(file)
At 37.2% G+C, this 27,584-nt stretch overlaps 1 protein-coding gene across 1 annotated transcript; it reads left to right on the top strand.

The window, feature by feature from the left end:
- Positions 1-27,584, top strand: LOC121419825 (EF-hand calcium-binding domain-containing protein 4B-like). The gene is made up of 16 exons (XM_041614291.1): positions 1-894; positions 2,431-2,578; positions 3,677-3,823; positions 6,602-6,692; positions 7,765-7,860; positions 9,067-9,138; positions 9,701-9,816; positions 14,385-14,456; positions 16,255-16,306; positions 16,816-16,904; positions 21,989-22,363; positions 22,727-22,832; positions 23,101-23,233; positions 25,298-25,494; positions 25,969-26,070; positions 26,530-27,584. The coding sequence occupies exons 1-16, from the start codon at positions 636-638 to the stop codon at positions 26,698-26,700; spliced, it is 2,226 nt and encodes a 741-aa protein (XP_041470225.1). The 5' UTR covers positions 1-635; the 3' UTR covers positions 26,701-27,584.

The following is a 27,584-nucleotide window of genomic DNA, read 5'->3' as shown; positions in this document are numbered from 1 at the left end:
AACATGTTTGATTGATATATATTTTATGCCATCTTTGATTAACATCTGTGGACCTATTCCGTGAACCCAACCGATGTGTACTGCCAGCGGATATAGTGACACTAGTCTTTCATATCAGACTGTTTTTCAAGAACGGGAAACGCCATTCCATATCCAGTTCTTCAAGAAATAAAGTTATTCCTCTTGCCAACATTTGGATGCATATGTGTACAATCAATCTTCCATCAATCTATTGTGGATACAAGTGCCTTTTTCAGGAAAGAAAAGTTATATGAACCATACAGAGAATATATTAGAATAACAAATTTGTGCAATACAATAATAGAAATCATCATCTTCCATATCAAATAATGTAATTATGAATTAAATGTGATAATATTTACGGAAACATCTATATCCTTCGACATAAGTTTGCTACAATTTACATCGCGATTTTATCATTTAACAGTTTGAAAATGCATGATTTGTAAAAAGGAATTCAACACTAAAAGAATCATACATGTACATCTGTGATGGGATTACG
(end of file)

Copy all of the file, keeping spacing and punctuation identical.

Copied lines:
At 37.2% G+C, this 27,584-nt stretch overlaps 1 protein-coding gene across 1 annotated transcript; it reads left to right on the top strand.

The window, feature by feature from the left end:
- Positions 1-27,584, top strand: LOC121419825 (EF-hand calcium-binding domain-containing protein 4B-like). The gene is made up of 16 exons (XM_041614291.1): positions 1-894; positions 2,431-2,578; positions 3,677-3,823; positions 6,602-6,692; positions 7,765-7,860; positions 9,067-9,138; positions 9,701-9,816; positions 14,385-14,456; positions 16,255-16,306; positions 16,816-16,904; positions 21,989-22,363; positions 22,727-22,832; positions 23,101-23,233; positions 25,298-25,494; positions 25,969-26,070; positions 26,530-27,584. The coding sequence occupies exons 1-16, from the start codon at positions 636-638 to the stop codon at positions 26,698-26,700; spliced, it is 2,226 nt and encodes a 741-aa protein (XP_041470225.1). The 5' UTR covers positions 1-635; the 3' UTR covers positions 26,701-27,584.

The following is a 27,584-nucleotide window of genomic DNA, read 5'->3' as shown; positions in this document are numbered from 1 at the left end:
AACATGTTTGATTGATATATATTTTATGCCATCTTTGATTAACATCTGTGGACCTATTCCGTGAACCCAACCGATGTGTACTGCCAGCGGATATAGTGACACTAGTCTTTCATATCAGACTGTTTTTCAAGAACGGGAAACGCCATTCCATATCCAGTTCTTCAAGAAATAAAGTTATTCCTCTTGCCAACATTTGGATGCATATGTGTACAATCAATCTTCCATCAATCTATTGTGGATACAAGTGCCTTTTTCAGGAAAGAAAAGTTATATGAACCATACAGAGAATATATTAGAATAACAAATTTGTGCAATACAATAATAGAAATCATCATCTTCCATATCAAATAATGTAATTATGAATTAAATGTGATAATATTTACGGAAACATCTATATCCTTCGACATAAGTTTGCTACAATTTACATCGCGATTTTATCATTTAACAGTTTGAAAATGCATGATTTGTAAAAAGGAATTCAACACTAAAAGAATCATACATGTACATCTGTGATGGGATTACG